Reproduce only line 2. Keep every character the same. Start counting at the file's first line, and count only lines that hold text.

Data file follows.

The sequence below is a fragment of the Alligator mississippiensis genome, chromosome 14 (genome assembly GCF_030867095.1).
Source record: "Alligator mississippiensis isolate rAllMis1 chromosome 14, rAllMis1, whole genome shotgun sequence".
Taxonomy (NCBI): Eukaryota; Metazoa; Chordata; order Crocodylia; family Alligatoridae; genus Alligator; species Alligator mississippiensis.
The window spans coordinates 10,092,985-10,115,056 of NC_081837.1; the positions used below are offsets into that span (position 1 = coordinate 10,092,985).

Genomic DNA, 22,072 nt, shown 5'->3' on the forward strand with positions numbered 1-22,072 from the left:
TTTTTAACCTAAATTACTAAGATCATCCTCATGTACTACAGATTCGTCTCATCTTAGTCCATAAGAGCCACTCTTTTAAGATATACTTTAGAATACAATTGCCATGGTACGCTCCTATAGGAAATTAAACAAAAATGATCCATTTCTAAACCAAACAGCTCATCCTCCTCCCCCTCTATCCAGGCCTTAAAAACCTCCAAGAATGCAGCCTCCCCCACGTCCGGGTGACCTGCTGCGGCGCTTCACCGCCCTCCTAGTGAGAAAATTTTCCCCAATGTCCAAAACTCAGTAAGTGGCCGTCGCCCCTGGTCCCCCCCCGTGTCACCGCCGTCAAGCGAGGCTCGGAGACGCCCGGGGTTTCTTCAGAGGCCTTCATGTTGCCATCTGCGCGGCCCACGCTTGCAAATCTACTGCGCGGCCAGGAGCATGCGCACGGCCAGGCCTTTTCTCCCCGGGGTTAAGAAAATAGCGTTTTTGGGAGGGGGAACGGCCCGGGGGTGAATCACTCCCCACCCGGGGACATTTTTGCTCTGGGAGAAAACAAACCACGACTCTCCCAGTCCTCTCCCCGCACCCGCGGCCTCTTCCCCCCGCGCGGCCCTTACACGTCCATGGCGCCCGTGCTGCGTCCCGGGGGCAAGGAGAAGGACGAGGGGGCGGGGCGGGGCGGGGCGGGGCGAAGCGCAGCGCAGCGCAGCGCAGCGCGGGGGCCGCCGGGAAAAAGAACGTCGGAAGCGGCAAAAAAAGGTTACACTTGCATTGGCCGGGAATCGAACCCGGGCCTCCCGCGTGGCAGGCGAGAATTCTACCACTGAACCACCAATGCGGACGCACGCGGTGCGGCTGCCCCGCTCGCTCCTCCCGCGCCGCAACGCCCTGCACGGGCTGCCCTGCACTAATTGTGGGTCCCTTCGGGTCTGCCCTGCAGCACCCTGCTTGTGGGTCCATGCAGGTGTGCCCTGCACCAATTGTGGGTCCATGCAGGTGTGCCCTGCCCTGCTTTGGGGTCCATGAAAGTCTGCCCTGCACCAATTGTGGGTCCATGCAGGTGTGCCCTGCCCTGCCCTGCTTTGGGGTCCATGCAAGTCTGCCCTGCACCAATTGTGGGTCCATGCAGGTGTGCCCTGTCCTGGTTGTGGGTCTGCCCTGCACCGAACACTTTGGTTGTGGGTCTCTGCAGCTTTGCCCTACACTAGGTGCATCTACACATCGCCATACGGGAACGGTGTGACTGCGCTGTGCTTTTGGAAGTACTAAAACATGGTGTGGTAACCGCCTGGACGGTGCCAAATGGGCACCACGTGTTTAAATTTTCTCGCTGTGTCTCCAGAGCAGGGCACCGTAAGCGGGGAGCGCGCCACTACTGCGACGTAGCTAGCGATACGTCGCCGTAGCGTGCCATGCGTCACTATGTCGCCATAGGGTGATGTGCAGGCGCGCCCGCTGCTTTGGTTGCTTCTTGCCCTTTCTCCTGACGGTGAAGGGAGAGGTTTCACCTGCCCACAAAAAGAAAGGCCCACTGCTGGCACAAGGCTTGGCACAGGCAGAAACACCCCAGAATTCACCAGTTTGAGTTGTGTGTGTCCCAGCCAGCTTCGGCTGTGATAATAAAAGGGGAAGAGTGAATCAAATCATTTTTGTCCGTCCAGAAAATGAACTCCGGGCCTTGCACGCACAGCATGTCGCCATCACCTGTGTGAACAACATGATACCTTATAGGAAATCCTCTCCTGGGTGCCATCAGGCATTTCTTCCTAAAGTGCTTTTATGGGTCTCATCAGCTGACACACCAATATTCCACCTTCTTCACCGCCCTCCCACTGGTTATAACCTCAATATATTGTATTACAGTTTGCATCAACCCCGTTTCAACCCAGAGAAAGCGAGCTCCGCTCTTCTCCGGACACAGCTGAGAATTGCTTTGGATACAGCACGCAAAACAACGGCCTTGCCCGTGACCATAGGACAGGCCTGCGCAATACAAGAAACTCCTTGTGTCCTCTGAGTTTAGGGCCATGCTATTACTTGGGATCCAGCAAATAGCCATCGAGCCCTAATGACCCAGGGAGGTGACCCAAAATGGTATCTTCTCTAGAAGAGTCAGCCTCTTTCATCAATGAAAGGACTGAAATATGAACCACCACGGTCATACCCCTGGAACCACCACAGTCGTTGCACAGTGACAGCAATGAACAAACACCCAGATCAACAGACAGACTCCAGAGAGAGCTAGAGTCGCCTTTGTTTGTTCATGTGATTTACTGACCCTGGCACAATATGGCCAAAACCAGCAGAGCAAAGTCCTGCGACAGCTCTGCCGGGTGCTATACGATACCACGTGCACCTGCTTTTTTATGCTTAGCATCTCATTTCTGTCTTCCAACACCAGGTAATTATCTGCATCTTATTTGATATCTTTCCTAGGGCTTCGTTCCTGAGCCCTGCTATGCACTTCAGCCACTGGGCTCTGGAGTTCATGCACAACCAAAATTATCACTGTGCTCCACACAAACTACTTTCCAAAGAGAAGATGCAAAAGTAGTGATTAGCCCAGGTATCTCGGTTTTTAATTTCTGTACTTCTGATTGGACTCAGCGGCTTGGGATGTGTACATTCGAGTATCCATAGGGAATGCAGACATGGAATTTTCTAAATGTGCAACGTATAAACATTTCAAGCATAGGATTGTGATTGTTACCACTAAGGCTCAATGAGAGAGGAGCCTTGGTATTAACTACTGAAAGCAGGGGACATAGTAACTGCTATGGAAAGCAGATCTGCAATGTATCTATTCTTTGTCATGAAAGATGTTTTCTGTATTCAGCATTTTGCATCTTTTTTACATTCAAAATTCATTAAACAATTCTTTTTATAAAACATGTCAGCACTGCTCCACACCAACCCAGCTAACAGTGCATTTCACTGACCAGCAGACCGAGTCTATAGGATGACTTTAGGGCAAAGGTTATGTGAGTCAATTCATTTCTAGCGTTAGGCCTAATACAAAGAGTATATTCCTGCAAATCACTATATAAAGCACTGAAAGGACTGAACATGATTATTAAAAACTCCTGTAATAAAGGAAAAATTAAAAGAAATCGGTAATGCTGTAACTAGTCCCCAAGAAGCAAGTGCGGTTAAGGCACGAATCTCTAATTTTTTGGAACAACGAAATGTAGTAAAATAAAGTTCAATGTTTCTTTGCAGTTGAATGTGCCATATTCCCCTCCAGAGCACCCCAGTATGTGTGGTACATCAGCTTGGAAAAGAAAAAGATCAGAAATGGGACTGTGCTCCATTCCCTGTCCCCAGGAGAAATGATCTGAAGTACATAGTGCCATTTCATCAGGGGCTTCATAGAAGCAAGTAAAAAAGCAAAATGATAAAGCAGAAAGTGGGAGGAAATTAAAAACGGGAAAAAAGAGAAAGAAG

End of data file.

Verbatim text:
Source record: "Alligator mississippiensis isolate rAllMis1 chromosome 14, rAllMis1, whole genome shotgun sequence".